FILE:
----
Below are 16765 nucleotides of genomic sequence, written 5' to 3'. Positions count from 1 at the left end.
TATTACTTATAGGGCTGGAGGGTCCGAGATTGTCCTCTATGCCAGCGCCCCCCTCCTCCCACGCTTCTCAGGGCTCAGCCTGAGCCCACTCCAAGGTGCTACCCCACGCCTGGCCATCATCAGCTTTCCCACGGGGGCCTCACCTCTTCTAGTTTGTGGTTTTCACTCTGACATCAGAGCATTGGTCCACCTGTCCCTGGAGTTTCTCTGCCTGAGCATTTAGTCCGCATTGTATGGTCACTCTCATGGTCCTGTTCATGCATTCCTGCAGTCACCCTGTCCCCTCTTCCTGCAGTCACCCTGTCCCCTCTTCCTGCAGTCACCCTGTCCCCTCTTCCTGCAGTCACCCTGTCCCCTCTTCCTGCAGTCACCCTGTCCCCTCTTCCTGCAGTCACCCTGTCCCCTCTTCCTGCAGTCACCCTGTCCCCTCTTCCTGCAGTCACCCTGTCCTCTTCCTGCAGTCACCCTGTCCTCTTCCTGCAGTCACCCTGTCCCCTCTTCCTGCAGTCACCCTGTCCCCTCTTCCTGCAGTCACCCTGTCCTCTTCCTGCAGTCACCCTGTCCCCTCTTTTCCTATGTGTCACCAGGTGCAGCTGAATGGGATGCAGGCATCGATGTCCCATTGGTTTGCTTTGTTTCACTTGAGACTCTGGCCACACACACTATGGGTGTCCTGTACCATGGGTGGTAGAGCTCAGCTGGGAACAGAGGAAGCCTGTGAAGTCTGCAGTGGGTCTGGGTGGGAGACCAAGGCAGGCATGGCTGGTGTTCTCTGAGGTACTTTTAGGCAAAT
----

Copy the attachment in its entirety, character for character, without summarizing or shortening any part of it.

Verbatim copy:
Below are 16765 nucleotides of genomic sequence, written 5' to 3'. Positions count from 1 at the left end.
TATTACTTATAGGGCTGGAGGGTCCGAGATTGTCCTCTATGCCAGCGCCCCCCTCCTCCCACGCTTCTCAGGGCTCAGCCTGAGCCCACTCCAAGGTGCTACCCCACGCCTGGCCATCATCAGCTTTCCCACGGGGGCCTCACCTCTTCTAGTTTGTGGTTTTCACTCTGACATCAGAGCATTGGTCCACCTGTCCCTGGAGTTTCTCTGCCTGAGCATTTAGTCCGCATTGTATGGTCACTCTCATGGTCCTGTTCATGCATTCCTGCAGTCACCCTGTCCCCTCTTCCTGCAGTCACCCTGTCCCCTCTTCCTGCAGTCACCCTGTCCCCTCTTCCTGCAGTCACCCTGTCCCCTCTTCCTGCAGTCACCCTGTCCCCTCTTCCTGCAGTCACCCTGTCCCCTCTTCCTGCAGTCACCCTGTCCCCTCTTCCTGCAGTCACCCTGTCCTCTTCCTGCAGTCACCCTGTCCTCTTCCTGCAGTCACCCTGTCCCCTCTTCCTGCAGTCACCCTGTCCCCTCTTCCTGCAGTCACCCTGTCCTCTTCCTGCAGTCACCCTGTCCCCTCTTTTCCTATGTGTCACCAGGTGCAGCTGAATGGGATGCAGGCATCGATGTCCCATTGGTTTGCTTTGTTTCACTTGAGACTCTGGCCACACACACTATGGGTGTCCTGTACCATGGGTGGTAGAGCTCAGCTGGGAACAGAGGAAGCCTGTGAAGTCTGCAGTGGGTCTGGGTGGGAGACCAAGGCAGGCATGGCTGGTGTTCTCTGAGGTACTTTTAGGCAAAT